Tuesday, March 28, 2006
Measure for Measure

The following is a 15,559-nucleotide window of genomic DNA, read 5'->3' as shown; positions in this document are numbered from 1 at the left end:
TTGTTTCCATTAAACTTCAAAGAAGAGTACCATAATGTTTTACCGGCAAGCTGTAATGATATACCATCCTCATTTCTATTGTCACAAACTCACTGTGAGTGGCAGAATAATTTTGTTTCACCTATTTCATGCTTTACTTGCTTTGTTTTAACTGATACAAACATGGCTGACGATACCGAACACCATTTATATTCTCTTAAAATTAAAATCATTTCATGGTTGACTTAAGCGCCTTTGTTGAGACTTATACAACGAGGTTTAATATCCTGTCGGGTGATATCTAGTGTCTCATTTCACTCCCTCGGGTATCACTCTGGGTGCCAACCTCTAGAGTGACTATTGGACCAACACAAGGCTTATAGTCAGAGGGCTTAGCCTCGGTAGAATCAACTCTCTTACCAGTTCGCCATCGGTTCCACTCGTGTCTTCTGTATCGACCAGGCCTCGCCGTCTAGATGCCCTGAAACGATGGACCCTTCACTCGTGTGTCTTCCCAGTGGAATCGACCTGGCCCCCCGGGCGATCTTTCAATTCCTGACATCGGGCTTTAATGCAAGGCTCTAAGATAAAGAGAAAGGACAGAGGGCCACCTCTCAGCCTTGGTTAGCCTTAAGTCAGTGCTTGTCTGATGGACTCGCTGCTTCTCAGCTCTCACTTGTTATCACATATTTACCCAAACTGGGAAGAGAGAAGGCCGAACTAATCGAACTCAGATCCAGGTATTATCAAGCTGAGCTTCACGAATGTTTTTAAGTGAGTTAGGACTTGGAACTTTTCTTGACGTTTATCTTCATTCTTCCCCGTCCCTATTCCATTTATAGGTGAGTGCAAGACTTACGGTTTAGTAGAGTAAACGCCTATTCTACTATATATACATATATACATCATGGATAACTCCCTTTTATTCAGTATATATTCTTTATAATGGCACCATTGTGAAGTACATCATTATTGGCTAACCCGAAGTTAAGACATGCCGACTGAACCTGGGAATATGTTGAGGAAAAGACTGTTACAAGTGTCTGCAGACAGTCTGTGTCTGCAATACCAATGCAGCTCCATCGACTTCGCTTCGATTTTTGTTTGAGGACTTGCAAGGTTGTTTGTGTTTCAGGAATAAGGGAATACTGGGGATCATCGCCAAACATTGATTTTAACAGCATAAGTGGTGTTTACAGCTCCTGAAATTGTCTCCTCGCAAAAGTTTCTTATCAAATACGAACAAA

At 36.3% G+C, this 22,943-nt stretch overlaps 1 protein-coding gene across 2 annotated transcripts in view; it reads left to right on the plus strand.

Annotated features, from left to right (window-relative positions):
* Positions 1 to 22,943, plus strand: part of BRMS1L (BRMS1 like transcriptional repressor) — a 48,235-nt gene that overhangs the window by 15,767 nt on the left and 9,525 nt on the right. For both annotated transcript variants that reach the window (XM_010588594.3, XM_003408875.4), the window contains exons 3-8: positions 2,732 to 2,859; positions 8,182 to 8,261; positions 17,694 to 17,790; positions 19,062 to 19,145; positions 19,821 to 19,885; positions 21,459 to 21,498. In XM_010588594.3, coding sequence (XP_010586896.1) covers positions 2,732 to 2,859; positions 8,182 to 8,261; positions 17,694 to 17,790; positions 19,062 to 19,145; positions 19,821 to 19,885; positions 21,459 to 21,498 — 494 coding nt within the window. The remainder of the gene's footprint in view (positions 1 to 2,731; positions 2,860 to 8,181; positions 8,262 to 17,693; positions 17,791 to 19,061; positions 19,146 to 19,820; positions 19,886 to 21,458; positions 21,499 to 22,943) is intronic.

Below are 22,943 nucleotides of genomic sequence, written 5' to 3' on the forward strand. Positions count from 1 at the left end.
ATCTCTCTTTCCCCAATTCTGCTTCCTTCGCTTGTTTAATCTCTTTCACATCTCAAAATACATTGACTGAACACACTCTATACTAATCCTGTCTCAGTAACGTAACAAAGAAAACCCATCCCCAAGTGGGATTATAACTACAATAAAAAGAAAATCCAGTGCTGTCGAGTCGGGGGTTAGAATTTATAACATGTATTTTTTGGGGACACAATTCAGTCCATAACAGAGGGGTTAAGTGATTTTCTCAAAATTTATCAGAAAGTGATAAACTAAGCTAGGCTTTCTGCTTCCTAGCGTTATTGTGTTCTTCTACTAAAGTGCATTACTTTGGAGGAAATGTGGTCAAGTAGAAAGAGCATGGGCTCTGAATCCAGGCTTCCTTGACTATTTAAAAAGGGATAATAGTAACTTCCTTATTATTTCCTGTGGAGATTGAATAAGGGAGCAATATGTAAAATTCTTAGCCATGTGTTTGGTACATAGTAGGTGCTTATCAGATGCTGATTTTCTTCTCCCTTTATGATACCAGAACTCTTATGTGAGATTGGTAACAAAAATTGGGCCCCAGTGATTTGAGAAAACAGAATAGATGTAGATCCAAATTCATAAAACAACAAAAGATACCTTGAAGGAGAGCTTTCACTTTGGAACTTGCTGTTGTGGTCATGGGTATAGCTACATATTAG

By what measure or gauge is God’s will superior to mine? Is there something outside of God to which we refer, or is the measure God himself? If it is something outside of God, we have to conclude that God is inferior to it and subject to its judgment. Potentially it could determine that God was evil. Moreover, we have to ask by what measure it gains its own authority, and until we can establish goodness per se, goodness indefinable and immeasurable, we are left with an infinite series of measures or gods. The measure then seems to be God himself. But how does God’s goodness establish itself? Is God immeasurably good? Are we able to say yes to that question without giving a reason whose source lies outside of God? Does God himself provide us with the means to judge him and determine that he is good? Is he good because he is supremely creative and makes each of us? Is he good because he is all-powerful and immortal? Are these qualities that define goodness, or do they inspire fright because we are weak by comparison? Does might make right? Couldn’t God have given me qualities identical to his own? If so, by not giving them to me he deliberately made me inferior to himself. Is it for that reason that I ought to subordinate my will to his? Was it according to his own standard of superiority that he made me inferior? What is it about his standards that make them sacred? Who was he in the first place? Was he created, or has he always been here? What makes him anything but an arbitrary being? I need a reason to subordinate my will to his, and I have never heard one that is remotely convincing. We can go around and around and around on this, and unless there is something I am missing, I will continue to prefer my will to his, despite my weakness and my mortality, or even because of them. Is that appalling? Do you damn me? Then I damn you back. An eye for an eye. It is long since time that we rediscovered honest reciprocity anyway.